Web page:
Most pet owners try to keep their pet’s fur as thick and healthy as possible, perhaps because it’s lovely to stroke them. However, when it comes to cat a healthy coat is a lot more important. Cat fur can give a cat sensory data, help a cat manufacture nutrients like vitamin D and also protect your cat from the weather.
Cats instinctively understand the importance of their fur coat; they’re constantly grooming and cleaning it. While that does help with its maintenance, there are some things you can do as an owner to ensure a thick healthy coat.
Naturally, you should brush your cat’s fur regularly. Additionally, diet can also help a healthy fur coat. Here are some tips:
Omega-3 fatty acids, which are found in animal tissues go a long way in nourishing fur. Omega-3 fatty acids are found in fish oils (try salmon and sardines) as well as canola and flax.
Linolei acid is also important for healthy fur; it’s found in vegetable oils like corn and soybean oils.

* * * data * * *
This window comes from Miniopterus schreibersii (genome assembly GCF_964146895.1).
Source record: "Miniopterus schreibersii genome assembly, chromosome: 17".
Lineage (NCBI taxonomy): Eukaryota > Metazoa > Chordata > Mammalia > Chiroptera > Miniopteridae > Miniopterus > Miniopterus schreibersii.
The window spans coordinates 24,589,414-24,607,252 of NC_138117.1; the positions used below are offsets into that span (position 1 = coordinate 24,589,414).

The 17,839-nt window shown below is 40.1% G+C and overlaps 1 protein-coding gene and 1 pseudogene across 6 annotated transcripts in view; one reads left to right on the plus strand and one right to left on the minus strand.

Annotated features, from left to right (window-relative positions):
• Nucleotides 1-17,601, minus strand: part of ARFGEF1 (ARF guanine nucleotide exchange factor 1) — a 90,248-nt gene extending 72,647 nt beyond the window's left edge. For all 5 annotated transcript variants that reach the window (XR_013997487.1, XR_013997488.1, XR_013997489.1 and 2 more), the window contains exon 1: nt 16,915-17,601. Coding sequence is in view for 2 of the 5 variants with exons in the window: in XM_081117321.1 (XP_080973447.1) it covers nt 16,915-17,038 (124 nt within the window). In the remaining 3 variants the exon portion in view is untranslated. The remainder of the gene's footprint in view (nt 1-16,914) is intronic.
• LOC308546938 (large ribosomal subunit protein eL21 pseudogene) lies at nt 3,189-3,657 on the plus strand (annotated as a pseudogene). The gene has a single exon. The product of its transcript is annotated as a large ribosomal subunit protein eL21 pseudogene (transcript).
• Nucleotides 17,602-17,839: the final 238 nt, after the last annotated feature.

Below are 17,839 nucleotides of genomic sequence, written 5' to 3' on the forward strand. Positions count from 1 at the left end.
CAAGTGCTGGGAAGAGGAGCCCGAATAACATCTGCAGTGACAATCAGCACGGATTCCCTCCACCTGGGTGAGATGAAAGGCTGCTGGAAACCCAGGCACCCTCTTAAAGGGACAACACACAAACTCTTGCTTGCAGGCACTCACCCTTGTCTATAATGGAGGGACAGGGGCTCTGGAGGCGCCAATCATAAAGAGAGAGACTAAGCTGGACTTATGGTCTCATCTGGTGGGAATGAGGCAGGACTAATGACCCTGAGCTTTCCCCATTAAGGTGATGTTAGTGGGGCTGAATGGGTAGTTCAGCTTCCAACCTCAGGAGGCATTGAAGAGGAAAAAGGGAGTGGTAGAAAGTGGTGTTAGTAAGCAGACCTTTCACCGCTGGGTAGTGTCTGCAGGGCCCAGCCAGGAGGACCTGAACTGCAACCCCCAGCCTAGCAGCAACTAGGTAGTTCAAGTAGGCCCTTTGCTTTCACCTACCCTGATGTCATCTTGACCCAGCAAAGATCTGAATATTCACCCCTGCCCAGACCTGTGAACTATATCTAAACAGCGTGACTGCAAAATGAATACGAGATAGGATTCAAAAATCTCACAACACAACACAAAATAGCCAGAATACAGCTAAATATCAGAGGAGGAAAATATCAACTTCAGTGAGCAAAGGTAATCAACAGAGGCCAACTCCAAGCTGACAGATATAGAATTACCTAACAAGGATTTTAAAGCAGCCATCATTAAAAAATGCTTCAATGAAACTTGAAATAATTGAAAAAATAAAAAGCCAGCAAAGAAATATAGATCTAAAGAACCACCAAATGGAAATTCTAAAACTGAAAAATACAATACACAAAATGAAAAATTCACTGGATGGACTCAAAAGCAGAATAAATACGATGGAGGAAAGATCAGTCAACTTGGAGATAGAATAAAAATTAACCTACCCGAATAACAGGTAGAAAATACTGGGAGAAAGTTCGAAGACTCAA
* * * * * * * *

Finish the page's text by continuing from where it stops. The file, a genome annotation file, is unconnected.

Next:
While most commercial cat foods have a healthy amount of these fatty acids, you can incorporate them in a homemade diet by adding spoonfuls of the oils every other day while cooking their meal.
Vitamins and Minerals
A variety of vitamins and minerals help the development of a healthy skin and coat. Vitamin A helps the growth and repair of skin and is found in liver, fish liver and dairy products.
Another important vitamin is Vitamin E, which protects the skin cells from oxidant damage. It’s found in meats and green leafy vegetables.
Riboflavin is another vitamin you should make sure your cat is getting adequate amount of. It can be found in peas, liver, beef and lamb, oily fish and eggs; all foods which are safe for cats.
A cat needs a high amount of protein for all round good health. When it comes to a healthy coat, however, ensure that your cat is getting enough animal protein – vegetable proteins like sprouts will not cut it. Instead, feed your cat lots of meats and fish.
If, despite a nutritious diet that follows these guidelines, your cat still has an unhealthy coat, consult your vet; it could point to a deeper problem